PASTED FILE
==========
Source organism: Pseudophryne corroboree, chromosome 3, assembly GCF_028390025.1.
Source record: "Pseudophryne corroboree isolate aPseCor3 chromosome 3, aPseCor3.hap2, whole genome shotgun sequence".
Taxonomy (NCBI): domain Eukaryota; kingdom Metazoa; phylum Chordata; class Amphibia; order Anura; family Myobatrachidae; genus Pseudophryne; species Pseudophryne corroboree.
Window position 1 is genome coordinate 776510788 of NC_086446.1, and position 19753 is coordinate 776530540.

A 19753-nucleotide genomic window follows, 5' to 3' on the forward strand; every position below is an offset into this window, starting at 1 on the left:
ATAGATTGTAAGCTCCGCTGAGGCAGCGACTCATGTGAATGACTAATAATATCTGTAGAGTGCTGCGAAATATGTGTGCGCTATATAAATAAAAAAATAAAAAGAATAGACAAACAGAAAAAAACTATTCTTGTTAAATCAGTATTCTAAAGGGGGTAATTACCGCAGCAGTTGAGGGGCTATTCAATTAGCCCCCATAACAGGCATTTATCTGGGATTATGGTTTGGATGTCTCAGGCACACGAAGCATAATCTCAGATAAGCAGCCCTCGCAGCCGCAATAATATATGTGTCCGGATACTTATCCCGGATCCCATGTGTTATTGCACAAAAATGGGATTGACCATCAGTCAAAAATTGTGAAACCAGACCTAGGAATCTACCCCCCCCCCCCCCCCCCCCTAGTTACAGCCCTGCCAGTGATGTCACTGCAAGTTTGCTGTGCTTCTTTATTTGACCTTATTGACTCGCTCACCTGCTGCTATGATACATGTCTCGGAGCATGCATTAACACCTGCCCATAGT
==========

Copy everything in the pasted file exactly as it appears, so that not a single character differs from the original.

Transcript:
Source organism: Pseudophryne corroboree, chromosome 3, assembly GCF_028390025.1.
Source record: "Pseudophryne corroboree isolate aPseCor3 chromosome 3, aPseCor3.hap2, whole genome shotgun sequence".
Taxonomy (NCBI): domain Eukaryota; kingdom Metazoa; phylum Chordata; class Amphibia; order Anura; family Myobatrachidae; genus Pseudophryne; species Pseudophryne corroboree.
Window position 1 is genome coordinate 776510788 of NC_086446.1, and position 19753 is coordinate 776530540.

A 19753-nucleotide genomic window follows, 5' to 3' on the forward strand; every position below is an offset into this window, starting at 1 on the left:
ATAGATTGTAAGCTCCGCTGAGGCAGCGACTCATGTGAATGACTAATAATATCTGTAGAGTGCTGCGAAATATGTGTGCGCTATATAAATAAAAAAATAAAAAGAATAGACAAACAGAAAAAAACTATTCTTGTTAAATCAGTATTCTAAAGGGGGTAATTACCGCAGCAGTTGAGGGGCTATTCAATTAGCCCCCATAACAGGCATTTATCTGGGATTATGGTTTGGATGTCTCAGGCACACGAAGCATAATCTCAGATAAGCAGCCCTCGCAGCCGCAATAATATATGTGTCCGGATACTTATCCCGGATCCCATGTGTTATTGCACAAAAATGGGATTGACCATCAGTCAAAAATTGTGAAACCAGACCTAGGAATCTACCCCCCCCCCCCCCCCCCCCTAGTTACAGCCCTGCCAGTGATGTCACTGCAAGTTTGCTGTGCTTCTTTATTTGACCTTATTGACTCGCTCACCTGCTGCTATGATACATGTCTCGGAGCATGCATTAACACCTGCCCATAGT